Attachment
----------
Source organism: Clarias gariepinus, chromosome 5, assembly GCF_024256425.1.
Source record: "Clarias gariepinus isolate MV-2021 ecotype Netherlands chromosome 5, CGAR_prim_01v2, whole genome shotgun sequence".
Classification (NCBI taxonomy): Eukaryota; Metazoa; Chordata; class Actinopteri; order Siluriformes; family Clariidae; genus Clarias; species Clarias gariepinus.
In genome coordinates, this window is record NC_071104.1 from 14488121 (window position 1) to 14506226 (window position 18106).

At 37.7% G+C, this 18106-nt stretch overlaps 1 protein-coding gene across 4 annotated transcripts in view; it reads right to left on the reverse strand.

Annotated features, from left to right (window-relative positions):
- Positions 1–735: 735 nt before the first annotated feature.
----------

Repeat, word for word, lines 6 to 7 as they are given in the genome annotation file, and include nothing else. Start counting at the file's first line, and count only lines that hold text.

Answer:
Annotated features, from left to right (window-relative positions):
- Positions 1–735: 735 nt before the first annotated feature.